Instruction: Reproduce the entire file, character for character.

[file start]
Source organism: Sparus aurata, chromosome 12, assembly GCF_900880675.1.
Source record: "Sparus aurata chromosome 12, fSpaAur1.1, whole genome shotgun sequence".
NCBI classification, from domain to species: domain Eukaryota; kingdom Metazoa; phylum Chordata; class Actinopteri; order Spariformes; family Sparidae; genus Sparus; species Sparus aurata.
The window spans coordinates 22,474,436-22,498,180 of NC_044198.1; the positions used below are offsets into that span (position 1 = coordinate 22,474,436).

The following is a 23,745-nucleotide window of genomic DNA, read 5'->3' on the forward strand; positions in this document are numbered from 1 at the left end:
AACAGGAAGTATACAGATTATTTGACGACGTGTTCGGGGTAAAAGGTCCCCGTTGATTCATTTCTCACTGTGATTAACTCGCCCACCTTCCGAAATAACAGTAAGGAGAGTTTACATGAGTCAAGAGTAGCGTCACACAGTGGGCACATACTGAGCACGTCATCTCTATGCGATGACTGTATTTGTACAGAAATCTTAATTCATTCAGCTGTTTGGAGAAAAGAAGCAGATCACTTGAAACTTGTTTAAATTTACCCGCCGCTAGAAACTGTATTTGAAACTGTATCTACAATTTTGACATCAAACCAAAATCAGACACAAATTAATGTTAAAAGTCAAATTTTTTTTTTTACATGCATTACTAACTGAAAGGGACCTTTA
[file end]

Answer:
Source organism: Sparus aurata, chromosome 12, assembly GCF_900880675.1.
Source record: "Sparus aurata chromosome 12, fSpaAur1.1, whole genome shotgun sequence".
NCBI classification, from domain to species: domain Eukaryota; kingdom Metazoa; phylum Chordata; class Actinopteri; order Spariformes; family Sparidae; genus Sparus; species Sparus aurata.
The window spans coordinates 22,474,436-22,498,180 of NC_044198.1; the positions used below are offsets into that span (position 1 = coordinate 22,474,436).

The following is a 23,745-nucleotide window of genomic DNA, read 5'->3' on the forward strand; positions in this document are numbered from 1 at the left end:
AACAGGAAGTATACAGATTATTTGACGACGTGTTCGGGGTAAAAGGTCCCCGTTGATTCATTTCTCACTGTGATTAACTCGCCCACCTTCCGAAATAACAGTAAGGAGAGTTTACATGAGTCAAGAGTAGCGTCACACAGTGGGCACATACTGAGCACGTCATCTCTATGCGATGACTGTATTTGTACAGAAATCTTAATTCATTCAGCTGTTTGGAGAAAAGAAGCAGATCACTTGAAACTTGTTTAAATTTACCCGCCGCTAGAAACTGTATTTGAAACTGTATCTACAATTTTGACATCAAACCAAAATCAGACACAAATTAATGTTAAAAGTCAAATTTTTTTTTTTACATGCATTACTAACTGAAAGGGACCTTTA